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Project profile

Slow lorises
Project profile

Slow lorises

Study species: Javan slow loris (Nycticebus javanicus)

Project location: Java, Indonesia

Species fact: Lorises are small, captivating nocturnal primates that can live up to 25 years in captivity. One of the few venomous mammals to exist, they secrete toxin from glands in their elbows.

Problem: The Indonesian island of Java has been subject to devastating habitat lost, with just an estimated 10,000 hectares of rainforest remaining. Lorises are also hunted for medicine and the pet trade – as they climb slowly through the remaining trees, they are easy to take from the wild.

Slow-lorises-conservation-partner-Anna-Nekaris- project

Goal 1

Bring benefits to local farmers who are the custodians of the remaining loris habitat. We will improve their livelihoods through organic and wildlife-friendly farming ensuring biodiversity conservation among Java’s small-hold coffee community.

Goal 2

Continue to understand the ecological needs of these small primates by radio-tracking several families. We will learn more about how often they breed, how families sustain long-term relationships and share their home ranges.

Goal 3

Goal 3

Raise awareness of, and try to reduce, the threats of the wildlife trade. This includes tackling social media feeds that portray lorises as suitable pets.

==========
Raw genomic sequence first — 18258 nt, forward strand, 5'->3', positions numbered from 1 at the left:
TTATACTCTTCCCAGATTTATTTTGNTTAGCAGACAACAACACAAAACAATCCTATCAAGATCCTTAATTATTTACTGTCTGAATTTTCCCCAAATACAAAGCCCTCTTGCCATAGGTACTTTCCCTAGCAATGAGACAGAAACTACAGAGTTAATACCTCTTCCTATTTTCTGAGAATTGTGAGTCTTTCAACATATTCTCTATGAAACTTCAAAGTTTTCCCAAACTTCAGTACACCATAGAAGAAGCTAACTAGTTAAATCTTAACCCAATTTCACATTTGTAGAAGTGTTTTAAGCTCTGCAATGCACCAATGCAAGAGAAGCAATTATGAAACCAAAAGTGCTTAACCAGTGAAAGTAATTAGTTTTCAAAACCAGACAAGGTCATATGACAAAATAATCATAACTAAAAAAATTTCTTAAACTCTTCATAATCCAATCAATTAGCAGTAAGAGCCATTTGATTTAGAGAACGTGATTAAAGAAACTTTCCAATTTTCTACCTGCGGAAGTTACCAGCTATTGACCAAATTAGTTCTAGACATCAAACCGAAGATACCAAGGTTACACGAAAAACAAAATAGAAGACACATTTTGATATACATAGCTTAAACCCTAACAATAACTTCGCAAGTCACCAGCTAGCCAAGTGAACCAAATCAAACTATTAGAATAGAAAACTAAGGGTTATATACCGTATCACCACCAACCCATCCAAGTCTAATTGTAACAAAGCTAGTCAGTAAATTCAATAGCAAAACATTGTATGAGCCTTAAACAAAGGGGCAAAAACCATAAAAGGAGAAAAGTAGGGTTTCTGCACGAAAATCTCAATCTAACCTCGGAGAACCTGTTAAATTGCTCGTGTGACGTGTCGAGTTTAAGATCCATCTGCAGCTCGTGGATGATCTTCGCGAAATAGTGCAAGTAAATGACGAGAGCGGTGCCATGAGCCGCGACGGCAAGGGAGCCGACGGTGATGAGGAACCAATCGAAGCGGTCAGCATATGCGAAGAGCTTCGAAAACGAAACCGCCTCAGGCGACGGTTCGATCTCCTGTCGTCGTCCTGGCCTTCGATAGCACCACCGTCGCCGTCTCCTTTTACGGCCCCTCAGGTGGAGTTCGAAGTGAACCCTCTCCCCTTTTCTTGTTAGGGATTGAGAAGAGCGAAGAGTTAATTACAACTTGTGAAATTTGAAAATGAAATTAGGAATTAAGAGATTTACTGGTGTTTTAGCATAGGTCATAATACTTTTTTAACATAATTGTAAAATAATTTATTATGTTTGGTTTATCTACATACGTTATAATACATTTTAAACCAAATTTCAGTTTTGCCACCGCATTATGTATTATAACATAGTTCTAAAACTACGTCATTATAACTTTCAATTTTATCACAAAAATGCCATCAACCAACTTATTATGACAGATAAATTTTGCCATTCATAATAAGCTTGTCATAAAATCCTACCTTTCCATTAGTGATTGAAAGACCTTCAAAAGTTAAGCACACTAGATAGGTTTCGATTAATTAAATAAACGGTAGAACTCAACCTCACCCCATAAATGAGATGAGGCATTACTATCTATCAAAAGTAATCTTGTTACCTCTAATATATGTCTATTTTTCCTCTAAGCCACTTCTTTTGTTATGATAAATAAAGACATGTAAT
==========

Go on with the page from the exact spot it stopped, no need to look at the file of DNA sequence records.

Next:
What your donation can achieve


Will pay for the monthly upkeep, rent and electricity costs for our field station in Java. This is the base from where all our research occurs, supporting local students and the wider community.


Pays for three months’ salary for our Illegal Wildlife Officer, gathering evidence to challenge and tackle the horrific trade in vulnerable lorises.


Will contribute towards our annual Loris Pride Days – important community get-togethers. By linking lorises to these community days, the locals develop and grow a sense of pride in this species which relies on them for its future.


Covers the costs of radio-collars, batteries and GPS trackers for a year, so we can continue to follow and learn more about the ecology of this wonderful species.



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